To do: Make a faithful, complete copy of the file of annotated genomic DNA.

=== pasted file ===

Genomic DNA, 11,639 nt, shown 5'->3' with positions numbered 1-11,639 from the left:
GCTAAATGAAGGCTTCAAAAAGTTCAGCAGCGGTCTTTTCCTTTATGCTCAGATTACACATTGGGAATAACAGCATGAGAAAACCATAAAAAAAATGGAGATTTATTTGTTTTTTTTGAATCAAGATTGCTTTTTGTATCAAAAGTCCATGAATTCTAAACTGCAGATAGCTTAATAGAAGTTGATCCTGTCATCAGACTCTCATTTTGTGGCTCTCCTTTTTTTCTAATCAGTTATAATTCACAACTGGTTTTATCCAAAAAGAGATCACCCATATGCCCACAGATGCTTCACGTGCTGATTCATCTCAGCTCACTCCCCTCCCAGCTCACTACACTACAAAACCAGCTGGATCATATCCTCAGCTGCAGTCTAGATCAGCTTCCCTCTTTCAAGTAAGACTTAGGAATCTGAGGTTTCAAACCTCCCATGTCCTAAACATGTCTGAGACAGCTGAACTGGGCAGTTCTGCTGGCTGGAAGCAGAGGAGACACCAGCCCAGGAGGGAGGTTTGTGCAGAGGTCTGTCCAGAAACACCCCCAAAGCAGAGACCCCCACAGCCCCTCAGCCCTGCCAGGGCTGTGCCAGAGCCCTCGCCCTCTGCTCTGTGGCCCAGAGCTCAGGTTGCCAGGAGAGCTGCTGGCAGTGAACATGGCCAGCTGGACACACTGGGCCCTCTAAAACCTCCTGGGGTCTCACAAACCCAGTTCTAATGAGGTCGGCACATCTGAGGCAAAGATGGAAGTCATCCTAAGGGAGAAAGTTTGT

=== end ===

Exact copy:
Genomic DNA, 11,639 nt, shown 5'->3' with positions numbered 1-11,639 from the left:
GCTAAATGAAGGCTTCAAAAAGTTCAGCAGCGGTCTTTTCCTTTATGCTCAGATTACACATTGGGAATAACAGCATGAGAAAACCATAAAAAAAATGGAGATTTATTTGTTTTTTTTGAATCAAGATTGCTTTTTGTATCAAAAGTCCATGAATTCTAAACTGCAGATAGCTTAATAGAAGTTGATCCTGTCATCAGACTCTCATTTTGTGGCTCTCCTTTTTTTCTAATCAGTTATAATTCACAACTGGTTTTATCCAAAAAGAGATCACCCATATGCCCACAGATGCTTCACGTGCTGATTCATCTCAGCTCACTCCCCTCCCAGCTCACTACACTACAAAACCAGCTGGATCATATCCTCAGCTGCAGTCTAGATCAGCTTCCCTCTTTCAAGTAAGACTTAGGAATCTGAGGTTTCAAACCTCCCATGTCCTAAACATGTCTGAGACAGCTGAACTGGGCAGTTCTGCTGGCTGGAAGCAGAGGAGACACCAGCCCAGGAGGGAGGTTTGTGCAGAGGTCTGTCCAGAAACACCCCCAAAGCAGAGACCCCCACAGCCCCTCAGCCCTGCCAGGGCTGTGCCAGAGCCCTCGCCCTCTGCTCTGTGGCCCAGAGCTCAGGTTGCCAGGAGAGCTGCTGGCAGTGAACATGGCCAGCTGGACACACTGGGCCCTCTAAAACCTCCTGGGGTCTCACAAACCCAGTTCTAATGAGGTCGGCACATCTGAGGCAAAGATGGAAGTCATCCTAAGGGAGAAAGTTTGT